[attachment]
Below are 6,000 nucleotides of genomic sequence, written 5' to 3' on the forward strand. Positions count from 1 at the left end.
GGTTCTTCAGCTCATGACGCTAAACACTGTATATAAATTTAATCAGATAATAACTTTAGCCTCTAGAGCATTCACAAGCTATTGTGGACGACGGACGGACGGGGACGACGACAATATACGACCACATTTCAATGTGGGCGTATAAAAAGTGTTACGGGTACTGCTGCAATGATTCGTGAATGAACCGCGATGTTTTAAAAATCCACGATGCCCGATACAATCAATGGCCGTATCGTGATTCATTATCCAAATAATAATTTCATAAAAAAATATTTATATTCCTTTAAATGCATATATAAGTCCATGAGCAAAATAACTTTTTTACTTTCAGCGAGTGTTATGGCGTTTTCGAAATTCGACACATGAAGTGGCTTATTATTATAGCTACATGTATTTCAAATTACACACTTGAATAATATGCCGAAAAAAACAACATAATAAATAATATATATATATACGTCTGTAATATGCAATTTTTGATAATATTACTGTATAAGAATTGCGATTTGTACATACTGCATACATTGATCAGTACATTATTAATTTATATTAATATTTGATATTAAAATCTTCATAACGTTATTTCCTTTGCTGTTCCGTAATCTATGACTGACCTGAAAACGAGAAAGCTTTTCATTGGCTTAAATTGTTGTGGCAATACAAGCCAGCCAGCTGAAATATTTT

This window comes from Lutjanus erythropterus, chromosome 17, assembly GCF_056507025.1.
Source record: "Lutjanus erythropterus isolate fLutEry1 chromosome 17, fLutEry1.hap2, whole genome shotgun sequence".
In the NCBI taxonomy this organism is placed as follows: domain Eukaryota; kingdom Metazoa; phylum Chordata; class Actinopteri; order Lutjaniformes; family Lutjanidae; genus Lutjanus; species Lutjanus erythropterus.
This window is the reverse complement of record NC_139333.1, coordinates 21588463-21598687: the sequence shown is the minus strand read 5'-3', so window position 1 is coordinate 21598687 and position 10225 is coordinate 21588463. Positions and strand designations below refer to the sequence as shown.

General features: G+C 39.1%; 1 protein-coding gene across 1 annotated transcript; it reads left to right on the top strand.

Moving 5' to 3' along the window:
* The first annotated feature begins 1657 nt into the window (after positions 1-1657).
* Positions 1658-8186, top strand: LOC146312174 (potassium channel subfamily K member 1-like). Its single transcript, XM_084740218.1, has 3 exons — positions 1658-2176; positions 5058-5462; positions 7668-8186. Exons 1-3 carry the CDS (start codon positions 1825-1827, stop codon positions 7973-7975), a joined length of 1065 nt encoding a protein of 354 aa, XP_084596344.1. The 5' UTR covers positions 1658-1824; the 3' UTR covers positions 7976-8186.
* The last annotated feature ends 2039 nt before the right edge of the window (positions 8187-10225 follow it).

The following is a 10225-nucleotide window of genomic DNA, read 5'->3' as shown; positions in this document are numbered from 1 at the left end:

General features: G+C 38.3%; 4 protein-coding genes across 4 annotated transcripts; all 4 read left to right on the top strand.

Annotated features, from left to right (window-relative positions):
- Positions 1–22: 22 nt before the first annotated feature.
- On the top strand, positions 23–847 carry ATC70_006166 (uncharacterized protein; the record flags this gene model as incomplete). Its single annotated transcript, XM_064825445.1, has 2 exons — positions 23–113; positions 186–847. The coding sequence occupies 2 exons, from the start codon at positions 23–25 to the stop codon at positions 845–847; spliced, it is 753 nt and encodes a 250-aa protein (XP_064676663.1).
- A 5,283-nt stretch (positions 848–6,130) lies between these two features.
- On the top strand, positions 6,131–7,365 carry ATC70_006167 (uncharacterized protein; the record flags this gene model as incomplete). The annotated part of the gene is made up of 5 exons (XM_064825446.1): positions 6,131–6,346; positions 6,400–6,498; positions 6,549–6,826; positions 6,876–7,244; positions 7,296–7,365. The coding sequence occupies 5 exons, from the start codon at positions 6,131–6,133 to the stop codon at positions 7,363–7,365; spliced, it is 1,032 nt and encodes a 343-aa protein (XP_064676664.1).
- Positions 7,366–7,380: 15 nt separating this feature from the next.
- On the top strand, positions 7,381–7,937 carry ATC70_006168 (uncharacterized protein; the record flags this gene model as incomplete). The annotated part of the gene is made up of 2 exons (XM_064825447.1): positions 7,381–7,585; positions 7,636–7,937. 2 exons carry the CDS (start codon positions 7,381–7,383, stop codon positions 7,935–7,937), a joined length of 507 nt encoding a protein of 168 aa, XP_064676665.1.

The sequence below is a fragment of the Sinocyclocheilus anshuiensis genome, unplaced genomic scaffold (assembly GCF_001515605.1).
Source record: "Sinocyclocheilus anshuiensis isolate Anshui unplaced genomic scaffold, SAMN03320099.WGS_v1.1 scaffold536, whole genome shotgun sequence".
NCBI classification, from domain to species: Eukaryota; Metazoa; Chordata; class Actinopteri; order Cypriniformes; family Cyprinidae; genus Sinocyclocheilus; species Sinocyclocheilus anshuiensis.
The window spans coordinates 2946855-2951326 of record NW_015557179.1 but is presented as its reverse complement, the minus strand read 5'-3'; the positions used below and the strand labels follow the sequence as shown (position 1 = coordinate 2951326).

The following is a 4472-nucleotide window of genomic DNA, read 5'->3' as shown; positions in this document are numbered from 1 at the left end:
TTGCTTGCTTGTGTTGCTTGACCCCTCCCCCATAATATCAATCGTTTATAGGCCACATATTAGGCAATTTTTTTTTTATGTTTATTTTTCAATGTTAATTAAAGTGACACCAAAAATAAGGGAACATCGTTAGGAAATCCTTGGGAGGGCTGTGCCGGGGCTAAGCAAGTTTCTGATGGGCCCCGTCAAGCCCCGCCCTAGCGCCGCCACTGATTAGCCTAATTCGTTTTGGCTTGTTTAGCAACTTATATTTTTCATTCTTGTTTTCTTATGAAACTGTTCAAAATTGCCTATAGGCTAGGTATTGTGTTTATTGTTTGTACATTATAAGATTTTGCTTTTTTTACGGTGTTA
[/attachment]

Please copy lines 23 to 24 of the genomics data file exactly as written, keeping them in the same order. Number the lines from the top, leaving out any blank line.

NCBI classification, from domain to species: Eukaryota; Metazoa; Chordata; class Actinopteri; order Cypriniformes; family Cyprinidae; genus Sinocyclocheilus; species Sinocyclocheilus anshuiensis.
The window spans coordinates 2946855-2951326 of record NW_015557179.1 but is presented as its reverse complement, the minus strand read 5'-3'; the positions used below and the strand labels follow the sequence as shown (position 1 = coordinate 2951326).